Most of Washington and Lee University's first-year students are matriculating right out of high school. But two of them, Rosalie Bull, of Dallas, Texas, and Ian Treger, of Lexington, Virginia, chose to take a gap year before starting college.
Far from taking time off from their education, both lived abroad to learn about a different culture and to learn something about themselves.
Rosalie, as part of the Global Citizen Year Program, lived with a family in the Pastaza region of Ecuador, a part of the Amazon rainforest. She was an apprentice at Parque Botánico Los Yapas, a non-profit organization created by a group of agronomists, biologists and a computer engineer interested in nature conservation. The park works on several projects including reforestation, an orquidarium, endemic palm-tree planting, an organic farm, medicinal plants and essential oil distillation.
"I was interested in doing a gap year because I wanted to be intentional with my education and with life in general," she said. "College is one of the first big decisions we make as adults, yet it is usually not one we make of our own accord. College is a kick-butt opportunity, and I wanted to make sure that I was doing it for myself. More than anything, I wanted to see the world and widen my perspective before deciding what to do with my life."
At the moment, Rosalie is interested in anthropology and the Shepherd Poverty Program. Her year abroad "gave me a new sense of wonder. It's like the saying, ‘The more you know, the more you know you don't know.' The world is so much bigger and so much more complex than I'd ever let myself imagine it to be. It turned my life into an exploration of people's stories, and I hope I never lose that."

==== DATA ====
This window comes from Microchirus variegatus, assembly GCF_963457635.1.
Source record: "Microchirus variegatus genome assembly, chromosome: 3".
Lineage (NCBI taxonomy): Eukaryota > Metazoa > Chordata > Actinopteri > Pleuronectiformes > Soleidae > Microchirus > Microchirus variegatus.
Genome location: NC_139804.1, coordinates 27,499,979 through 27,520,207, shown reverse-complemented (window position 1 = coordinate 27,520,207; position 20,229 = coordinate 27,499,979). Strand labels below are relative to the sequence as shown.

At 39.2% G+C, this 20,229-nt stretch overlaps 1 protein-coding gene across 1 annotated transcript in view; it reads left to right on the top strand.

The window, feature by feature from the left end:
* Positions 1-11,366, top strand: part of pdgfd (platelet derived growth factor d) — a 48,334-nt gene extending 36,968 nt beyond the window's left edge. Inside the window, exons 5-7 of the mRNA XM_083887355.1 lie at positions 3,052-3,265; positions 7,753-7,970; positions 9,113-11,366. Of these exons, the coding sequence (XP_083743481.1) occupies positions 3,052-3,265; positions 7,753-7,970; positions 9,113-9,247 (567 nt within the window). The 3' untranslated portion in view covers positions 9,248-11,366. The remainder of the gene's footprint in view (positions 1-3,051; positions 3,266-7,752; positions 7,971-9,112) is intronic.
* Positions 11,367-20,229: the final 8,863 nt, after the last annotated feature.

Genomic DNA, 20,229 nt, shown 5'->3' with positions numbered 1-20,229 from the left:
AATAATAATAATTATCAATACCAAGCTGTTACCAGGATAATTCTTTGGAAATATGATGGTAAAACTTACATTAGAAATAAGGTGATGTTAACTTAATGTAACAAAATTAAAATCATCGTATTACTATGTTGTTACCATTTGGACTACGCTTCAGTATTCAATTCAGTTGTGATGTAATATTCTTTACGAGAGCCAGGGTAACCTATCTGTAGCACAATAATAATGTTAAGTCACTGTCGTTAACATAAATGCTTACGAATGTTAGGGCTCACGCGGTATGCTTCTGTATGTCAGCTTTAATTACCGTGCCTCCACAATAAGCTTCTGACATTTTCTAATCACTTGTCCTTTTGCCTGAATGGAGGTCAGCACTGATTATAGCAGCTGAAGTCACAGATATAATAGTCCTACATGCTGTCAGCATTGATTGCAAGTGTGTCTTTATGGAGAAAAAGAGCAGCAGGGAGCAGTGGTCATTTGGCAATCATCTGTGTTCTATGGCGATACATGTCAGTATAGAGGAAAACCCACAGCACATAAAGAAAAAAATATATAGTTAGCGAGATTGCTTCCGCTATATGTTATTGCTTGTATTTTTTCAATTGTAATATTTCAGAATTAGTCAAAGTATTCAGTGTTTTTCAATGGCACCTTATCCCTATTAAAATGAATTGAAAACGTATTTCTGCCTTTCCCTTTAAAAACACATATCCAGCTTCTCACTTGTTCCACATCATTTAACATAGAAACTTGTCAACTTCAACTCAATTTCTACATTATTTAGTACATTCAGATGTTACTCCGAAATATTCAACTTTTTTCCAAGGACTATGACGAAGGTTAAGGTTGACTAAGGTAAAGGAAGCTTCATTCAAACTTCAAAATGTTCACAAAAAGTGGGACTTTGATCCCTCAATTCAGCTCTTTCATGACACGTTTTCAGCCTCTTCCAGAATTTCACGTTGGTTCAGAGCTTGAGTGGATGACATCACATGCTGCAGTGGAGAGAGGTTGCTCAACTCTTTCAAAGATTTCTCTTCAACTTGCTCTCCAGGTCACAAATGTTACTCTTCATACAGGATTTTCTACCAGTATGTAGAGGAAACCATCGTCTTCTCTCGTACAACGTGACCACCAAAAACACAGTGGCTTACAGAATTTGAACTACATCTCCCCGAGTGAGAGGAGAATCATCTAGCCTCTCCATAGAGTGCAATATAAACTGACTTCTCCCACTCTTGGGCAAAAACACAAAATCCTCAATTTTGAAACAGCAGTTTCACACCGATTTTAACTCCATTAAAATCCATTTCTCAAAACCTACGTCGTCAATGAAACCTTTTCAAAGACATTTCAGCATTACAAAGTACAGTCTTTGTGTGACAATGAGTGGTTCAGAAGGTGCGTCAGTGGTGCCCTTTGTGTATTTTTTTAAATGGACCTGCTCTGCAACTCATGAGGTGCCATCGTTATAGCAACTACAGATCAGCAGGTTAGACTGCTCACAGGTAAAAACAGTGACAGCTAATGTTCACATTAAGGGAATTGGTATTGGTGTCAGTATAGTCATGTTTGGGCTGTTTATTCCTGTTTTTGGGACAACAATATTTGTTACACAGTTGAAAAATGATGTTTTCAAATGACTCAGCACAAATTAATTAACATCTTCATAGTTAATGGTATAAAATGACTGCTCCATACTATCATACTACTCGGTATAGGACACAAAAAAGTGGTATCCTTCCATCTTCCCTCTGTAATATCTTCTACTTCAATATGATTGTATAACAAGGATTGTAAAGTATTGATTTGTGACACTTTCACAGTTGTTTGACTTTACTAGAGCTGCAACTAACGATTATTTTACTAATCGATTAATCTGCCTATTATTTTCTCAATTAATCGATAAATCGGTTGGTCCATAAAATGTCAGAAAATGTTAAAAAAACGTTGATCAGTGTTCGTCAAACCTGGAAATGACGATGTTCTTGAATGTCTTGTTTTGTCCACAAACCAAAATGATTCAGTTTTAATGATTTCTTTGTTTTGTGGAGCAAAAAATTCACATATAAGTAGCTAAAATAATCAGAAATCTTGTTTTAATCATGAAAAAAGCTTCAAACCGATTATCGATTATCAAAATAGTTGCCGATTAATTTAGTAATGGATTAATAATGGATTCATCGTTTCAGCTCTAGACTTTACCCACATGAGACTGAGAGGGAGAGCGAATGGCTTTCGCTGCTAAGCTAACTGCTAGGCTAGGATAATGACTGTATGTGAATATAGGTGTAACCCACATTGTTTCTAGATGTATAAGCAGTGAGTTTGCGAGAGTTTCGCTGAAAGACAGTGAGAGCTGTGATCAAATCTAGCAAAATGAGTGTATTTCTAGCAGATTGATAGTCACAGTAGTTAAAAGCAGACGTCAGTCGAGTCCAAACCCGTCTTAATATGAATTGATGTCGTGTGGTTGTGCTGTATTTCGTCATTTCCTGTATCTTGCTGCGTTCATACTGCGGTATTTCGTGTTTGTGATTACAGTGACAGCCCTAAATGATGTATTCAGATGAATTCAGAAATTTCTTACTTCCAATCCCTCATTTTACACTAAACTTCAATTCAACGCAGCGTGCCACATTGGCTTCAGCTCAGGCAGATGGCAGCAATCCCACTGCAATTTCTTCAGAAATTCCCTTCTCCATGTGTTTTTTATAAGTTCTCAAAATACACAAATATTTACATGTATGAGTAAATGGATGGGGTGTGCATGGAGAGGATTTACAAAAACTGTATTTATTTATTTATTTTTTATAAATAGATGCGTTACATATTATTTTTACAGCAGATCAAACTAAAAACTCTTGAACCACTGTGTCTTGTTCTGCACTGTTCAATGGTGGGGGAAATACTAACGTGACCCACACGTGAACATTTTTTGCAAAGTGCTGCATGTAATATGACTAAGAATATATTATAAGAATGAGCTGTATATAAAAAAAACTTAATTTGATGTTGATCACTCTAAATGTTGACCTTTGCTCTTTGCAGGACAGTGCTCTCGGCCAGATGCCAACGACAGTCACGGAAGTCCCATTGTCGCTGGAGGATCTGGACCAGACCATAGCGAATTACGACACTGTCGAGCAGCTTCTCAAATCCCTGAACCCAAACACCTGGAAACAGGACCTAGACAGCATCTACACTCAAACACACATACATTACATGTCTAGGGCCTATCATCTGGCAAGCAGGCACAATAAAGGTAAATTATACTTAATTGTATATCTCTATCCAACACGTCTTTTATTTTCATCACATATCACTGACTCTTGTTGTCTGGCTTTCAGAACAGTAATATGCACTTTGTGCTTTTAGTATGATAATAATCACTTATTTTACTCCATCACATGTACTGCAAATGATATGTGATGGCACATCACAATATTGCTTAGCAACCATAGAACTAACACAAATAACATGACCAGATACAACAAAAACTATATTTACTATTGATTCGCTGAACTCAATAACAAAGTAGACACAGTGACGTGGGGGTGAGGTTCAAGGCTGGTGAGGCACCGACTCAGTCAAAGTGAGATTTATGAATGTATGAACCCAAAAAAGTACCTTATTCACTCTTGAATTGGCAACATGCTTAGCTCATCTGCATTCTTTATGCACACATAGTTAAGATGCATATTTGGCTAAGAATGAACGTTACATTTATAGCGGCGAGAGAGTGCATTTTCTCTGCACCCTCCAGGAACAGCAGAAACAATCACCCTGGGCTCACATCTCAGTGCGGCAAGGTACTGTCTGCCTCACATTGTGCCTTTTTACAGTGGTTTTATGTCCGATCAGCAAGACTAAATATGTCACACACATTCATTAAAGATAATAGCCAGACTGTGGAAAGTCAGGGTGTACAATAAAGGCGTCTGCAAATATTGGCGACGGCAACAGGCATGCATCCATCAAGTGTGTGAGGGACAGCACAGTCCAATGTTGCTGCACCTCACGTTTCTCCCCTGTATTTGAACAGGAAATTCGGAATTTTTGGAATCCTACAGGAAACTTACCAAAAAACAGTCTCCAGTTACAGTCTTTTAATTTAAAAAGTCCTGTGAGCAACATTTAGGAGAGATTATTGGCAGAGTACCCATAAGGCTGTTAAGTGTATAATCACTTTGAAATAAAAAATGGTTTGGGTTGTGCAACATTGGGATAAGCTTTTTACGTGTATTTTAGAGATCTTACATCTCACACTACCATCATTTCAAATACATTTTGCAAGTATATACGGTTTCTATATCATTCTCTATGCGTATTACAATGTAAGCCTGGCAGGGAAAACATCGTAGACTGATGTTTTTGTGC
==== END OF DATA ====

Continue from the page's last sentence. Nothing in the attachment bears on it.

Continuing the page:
She wrote about her experiences on the Global Citizen Year website.
Ian spent the year in Bonn, Germany, attending a German high school because, he said, "I wanted to let myself become a more mature person before starting college. I also wanted to travel and to learn German."
He added, "Taking a gap year also revealed certain interests that I didn't know I had, especially my interest in languages. Learning German helped my concentration, and living abroad made me independent and able to rely on myself. I'm interested in studying history, German and French at W&L, but there are also many other courses that interest me."
In his blog, Ian summed up his experience: "It was difficult to come here. A new country, language and people at first made me hesitant. After six months, something clicked, and my German improved immensely, and, as a result, I gained confidence and became more open. I started speaking with everyone and expanding the circle of people I spent time with. Somehow I went from being an exchange student in the first six months, to being something more for the last few. I look at my life in Germany now, today, and there's nothing negative I can find."
-Louise Uffelman | email@example.com